(a)by increasing or reducing the restricted area;

(b)by altering or removing a prohibition or requirement included in the order, or adding a new one.

(2)A local authority may make a variation under subsection (1)(a) that results in the order applying to an area to which it did not previously apply only if the conditions in section 59(2) and (3) are met as regards activities in that area.

(3)A local authority may make a variation under subsection (1)(b) that makes a prohibition or requirement more extensive, or adds a new one, only if the prohibitions and requirements imposed by the order as varied are ones that section 59(5) allows to be imposed.

(4)A public spaces protection order may be discharged by the local authority that made it.

(5)Where an order is varied, the order as varied must be published in accordance with regulations made by the Secretary of State.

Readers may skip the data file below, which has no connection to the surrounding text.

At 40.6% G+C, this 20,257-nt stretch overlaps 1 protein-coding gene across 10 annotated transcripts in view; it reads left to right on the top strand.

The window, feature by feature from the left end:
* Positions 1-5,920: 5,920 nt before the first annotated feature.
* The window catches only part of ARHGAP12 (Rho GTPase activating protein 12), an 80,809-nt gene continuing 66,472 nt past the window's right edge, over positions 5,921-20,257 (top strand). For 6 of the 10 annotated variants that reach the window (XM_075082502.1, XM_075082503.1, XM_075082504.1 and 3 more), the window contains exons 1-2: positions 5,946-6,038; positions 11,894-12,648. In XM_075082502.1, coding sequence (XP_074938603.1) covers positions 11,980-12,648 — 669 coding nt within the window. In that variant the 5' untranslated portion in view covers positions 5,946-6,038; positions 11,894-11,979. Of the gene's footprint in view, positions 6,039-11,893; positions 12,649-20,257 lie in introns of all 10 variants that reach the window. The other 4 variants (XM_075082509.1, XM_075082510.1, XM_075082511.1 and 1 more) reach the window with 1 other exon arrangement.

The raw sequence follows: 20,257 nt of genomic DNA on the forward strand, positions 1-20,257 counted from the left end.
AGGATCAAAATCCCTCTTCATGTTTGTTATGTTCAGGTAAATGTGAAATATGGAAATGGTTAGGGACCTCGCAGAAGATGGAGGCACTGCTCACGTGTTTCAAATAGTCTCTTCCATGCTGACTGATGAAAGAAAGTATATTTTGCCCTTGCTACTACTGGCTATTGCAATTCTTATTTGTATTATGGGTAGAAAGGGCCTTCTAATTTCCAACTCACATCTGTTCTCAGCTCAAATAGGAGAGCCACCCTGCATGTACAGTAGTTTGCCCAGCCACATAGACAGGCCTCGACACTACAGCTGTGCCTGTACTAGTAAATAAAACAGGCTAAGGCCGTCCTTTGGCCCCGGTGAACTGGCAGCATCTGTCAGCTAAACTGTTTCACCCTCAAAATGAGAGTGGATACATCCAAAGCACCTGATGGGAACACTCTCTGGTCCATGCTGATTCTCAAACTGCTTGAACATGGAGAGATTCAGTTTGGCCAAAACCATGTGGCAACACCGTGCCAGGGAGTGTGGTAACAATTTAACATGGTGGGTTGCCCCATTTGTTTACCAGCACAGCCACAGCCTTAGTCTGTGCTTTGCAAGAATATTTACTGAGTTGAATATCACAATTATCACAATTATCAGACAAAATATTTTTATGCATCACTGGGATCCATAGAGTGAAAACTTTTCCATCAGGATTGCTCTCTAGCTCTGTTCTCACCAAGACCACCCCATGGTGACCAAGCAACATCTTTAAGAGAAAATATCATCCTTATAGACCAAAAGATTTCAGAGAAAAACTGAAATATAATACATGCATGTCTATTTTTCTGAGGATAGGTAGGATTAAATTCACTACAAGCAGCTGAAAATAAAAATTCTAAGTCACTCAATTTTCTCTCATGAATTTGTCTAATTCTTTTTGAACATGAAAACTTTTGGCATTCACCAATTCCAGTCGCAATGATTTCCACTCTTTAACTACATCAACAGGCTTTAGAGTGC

(6)Where an order is discharged, a notice identifying the order and stating the date when it ceases to have effect must be published in accordance with regulations made by the Secretary of State.

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Commencement Information

I3S. 61 in force at 20.10.2014 by S.I. 2014/2590, art. 3(c)

Prohibition on consuming alcoholE+W

62Premises etc to which alcohol prohibition does not applyE+W

(1)A prohibition in a public spaces protection order on consuming alcohol does not apply to—

(a)premises (other than council-operated licensed premises) authorised by a premises licence to be used for the supply of alcohol;

(b)premises authorised by a club premises certificate to be used by the club for the supply of alcohol;

(c)a place within the curtilage of premises within paragraph (a) or (b);